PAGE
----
How Women of Color Are Taking the Hair Business Into Their Own Hands
I style my own hair now, but years ago I went to extremes to ensure it was done. I planned my life around my stylist’s schedule, because a good black hair pro can be so hard to find. For Jennifer Lambert, taking drastic measures has meant traveling to another state. “I'm certainly not the only black woman who has left my hometown to go to school, and just waited to get anything done to my hair until every couple of months, when I went back,” she says. The one time she didn’t, disaster ensued. “I had a formal event coming up, and my hair was scraggly and embarrassing. There was this random salon that was across the street from my dorm, and I was like, ‘I’ll go in and get a trim. How bad could it be?’ A non-black woman, who was not at all familiar with my texture did my hair. She gave me a poufy, triangular haircut that was a hot mess. It looked like a Dora the Explorer bob.”
Bad experiences like this are partly what led Lambert, who trained as a lawyer, and her business partner, Jihan Thompson, a former magazine editor, to create Swivel, an app that makes it easy to find appointments with stylists (for a salon or at-home appointment) who are great with textured hair. The duo, who both hail from Washington D.C., met in the fourth grade and have been friends for 22 years. It was during a girls’ night at Thompson’s Brooklyn apartment (she’s since moved to Chicago with her husband) that the idea to “solve a problem that’s as old as time,” as Lambert puts it, came to them.
Marrying tech and beauty isn’t a new concept, but most of the existing hair service apps don’t include a diverse enough range of options, nor provide the right information to help a woman with a relaxer or an afro decide if a stylist is right for her. Swivel allows salon and home styling seekers to search its directory by specific hair texture and the type of look desired. A user can read reviews and see ratings of not only the stylist’s skills, but also the overall vibe of the salon, so she knows what to expect before she books. The app is a must-download for women who are new in town, need a stylist, and want to avoid a disappointing trial and error process. It’s also appealing to those who don’t want to rely on just one stylist to meet all of their needs.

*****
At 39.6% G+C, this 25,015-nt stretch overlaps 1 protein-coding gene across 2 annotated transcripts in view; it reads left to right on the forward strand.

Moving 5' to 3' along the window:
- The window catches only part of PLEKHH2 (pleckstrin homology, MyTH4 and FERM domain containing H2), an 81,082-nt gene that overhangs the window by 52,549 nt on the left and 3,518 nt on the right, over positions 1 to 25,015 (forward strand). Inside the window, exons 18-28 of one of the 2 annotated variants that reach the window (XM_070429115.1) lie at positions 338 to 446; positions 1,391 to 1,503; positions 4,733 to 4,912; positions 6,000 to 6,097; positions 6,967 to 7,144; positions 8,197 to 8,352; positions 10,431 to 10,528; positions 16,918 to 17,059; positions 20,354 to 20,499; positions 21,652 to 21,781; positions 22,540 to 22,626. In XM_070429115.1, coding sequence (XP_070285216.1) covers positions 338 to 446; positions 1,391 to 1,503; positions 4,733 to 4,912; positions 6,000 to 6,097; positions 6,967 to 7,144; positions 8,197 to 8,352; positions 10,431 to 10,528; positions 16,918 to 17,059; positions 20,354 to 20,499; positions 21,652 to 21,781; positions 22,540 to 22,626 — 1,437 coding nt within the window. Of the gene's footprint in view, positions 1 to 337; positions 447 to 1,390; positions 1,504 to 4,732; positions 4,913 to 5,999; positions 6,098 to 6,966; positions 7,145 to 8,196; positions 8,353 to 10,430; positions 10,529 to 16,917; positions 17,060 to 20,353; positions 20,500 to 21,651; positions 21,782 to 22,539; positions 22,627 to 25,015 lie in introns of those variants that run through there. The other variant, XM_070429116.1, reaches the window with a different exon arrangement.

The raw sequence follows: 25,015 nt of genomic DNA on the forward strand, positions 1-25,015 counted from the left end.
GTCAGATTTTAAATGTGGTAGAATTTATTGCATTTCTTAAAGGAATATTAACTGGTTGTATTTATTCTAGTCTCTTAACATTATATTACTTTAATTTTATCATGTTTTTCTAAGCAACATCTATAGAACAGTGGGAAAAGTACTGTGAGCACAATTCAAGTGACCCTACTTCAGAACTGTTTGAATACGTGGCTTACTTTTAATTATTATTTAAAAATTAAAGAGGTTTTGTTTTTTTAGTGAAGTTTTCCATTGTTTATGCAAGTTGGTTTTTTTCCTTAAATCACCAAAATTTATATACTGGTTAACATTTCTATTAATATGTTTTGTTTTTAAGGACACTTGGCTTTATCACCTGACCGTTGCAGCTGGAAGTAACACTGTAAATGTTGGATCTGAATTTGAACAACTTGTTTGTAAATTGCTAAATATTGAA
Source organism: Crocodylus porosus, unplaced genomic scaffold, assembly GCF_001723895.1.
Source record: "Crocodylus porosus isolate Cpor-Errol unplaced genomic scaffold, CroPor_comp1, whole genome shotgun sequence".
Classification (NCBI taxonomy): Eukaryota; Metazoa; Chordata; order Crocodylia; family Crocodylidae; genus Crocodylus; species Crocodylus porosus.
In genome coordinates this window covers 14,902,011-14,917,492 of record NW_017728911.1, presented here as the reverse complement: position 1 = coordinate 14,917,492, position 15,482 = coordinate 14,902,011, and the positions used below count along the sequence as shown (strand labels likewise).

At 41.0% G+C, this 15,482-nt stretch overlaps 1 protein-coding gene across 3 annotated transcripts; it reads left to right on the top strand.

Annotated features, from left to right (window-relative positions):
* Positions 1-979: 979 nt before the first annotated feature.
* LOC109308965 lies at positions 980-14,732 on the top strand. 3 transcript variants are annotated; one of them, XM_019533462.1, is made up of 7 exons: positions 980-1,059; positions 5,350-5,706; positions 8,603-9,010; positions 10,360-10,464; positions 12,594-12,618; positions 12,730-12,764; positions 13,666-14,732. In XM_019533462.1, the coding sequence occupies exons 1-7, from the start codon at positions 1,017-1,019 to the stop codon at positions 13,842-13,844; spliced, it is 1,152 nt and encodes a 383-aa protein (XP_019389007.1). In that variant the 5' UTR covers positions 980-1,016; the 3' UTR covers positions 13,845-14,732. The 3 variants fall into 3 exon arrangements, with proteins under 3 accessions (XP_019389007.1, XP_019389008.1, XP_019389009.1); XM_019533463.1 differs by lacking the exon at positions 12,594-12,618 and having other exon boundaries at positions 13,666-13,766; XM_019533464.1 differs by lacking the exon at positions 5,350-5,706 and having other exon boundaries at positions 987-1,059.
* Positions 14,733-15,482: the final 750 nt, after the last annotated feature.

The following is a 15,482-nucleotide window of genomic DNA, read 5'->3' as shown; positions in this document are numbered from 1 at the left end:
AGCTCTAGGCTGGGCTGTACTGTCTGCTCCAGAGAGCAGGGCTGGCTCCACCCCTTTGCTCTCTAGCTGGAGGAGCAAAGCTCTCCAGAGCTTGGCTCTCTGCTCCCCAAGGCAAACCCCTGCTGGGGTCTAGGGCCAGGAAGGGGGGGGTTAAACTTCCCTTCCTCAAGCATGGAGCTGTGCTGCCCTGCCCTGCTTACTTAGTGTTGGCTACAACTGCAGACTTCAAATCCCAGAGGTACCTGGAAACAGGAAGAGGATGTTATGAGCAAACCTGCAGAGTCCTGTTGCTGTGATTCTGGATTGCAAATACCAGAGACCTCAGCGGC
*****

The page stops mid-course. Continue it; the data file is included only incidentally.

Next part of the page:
For now, Swivel only covers New York City, but the co-founders have plans to expand nationwide. “The goal is to have a community of stylists and salons that can do black women's hair really well. We want [to recommend] places where even if the salon isn’t servicing a ton of African-American clients, the stylist won’t make you feel like you’re something weird and different. That’s the most important thing,” says Thompson.
While Swivel is on a quest to make the search for a stylist less painful, Lux Beauty Club, is tackling another common hair complaint—the cost. Co-founder Victoria Flores, a former Wall Street executive affectionately describes the company as a cross between “Warby Parker and Dollar Shave Club.” Created with her long-time friend, Leslie Wilson-Namad, the goal of the service is to make high-quality human hair extensions accessible and affordable for a multi-cultural range of women. “My business partner and I have been wearing hair extensions since birth,” jokes Flores, who grew up in El Paso, Texas and now resides in New York City. After years of spending an obscene amount of money to get our hair done, we said enough is enough. There has to be a better way.”
The two began researching their options and traveled to countries like China and India to source hair for themselves. Getting their own hair at wholesale prices prevented them from being overcharged by stylist who typically lump the cost of the hair and the installation together, without disclosing what the hair actually cost. Soon they were selling hair to their friends, and eventually they began a direct-to-consumer weave and extensions business in 2012. Three years later, the idea for Lux Beauty Club was born when they realized how consistently many women re-ordered hair.
The subscription-based service, which also sells hair tools and haircare products, gives women the option of joining the club and receiving a 30 percent discount, or they can choose to make a one-time purchase. Customers can easily personalize their shopping carts and set their own rate of frequency for their products. “You may only want adhesive remover every six months, but the hair you want every eight weeks,” Flores explains. There are no membership fees for the service and subscribers can cancel anytime. For shoppers looking for someone to install a weave or extensions, Lux Beauty Club has joined forces with Priv, an on-demand beauty and wellness app featuring pros that will come to clients’ homes.